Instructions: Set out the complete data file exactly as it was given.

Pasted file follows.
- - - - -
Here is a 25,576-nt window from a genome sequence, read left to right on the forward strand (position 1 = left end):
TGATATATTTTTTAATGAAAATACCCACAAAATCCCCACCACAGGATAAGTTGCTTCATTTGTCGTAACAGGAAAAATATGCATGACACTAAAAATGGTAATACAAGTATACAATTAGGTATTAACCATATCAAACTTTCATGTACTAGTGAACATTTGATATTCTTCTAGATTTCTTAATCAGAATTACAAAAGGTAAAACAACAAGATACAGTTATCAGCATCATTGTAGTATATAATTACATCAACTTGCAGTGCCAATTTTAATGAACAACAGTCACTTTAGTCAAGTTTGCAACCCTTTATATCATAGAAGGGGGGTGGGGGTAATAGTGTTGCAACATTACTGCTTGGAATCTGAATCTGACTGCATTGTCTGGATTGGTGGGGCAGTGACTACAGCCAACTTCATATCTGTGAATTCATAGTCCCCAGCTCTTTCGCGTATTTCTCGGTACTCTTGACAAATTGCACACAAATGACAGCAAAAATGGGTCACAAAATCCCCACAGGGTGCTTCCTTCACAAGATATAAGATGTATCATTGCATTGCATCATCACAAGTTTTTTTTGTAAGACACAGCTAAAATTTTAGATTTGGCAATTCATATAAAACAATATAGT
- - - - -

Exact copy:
Here is a 25,576-nt window from a genome sequence, read left to right on the forward strand (position 1 = left end):
TGATATATTTTTTAATGAAAATACCCACAAAATCCCCACCACAGGATAAGTTGCTTCATTTGTCGTAACAGGAAAAATATGCATGACACTAAAAATGGTAATACAAGTATACAATTAGGTATTAACCATATCAAACTTTCATGTACTAGTGAACATTTGATATTCTTCTAGATTTCTTAATCAGAATTACAAAAGGTAAAACAACAAGATACAGTTATCAGCATCATTGTAGTATATAATTACATCAACTTGCAGTGCCAATTTTAATGAACAACAGTCACTTTAGTCAAGTTTGCAACCCTTTATATCATAGAAGGGGGGTGGGGGTAATAGTGTTGCAACATTACTGCTTGGAATCTGAATCTGACTGCATTGTCTGGATTGGTGGGGCAGTGACTACAGCCAACTTCATATCTGTGAATTCATAGTCCCCAGCTCTTTCGCGTATTTCTCGGTACTCTTGACAAATTGCACACAAATGACAGCAAAAATGGGTCACAAAATCCCCACAGGGTGCTTCCTTCACAAGATATAAGATGTATCATTGCATTGCATCATCACAAGTTTTTTTTGTAAGACACAGCTAAAATTTTAGATTTGGCAATTCATATAAAACAATATAGT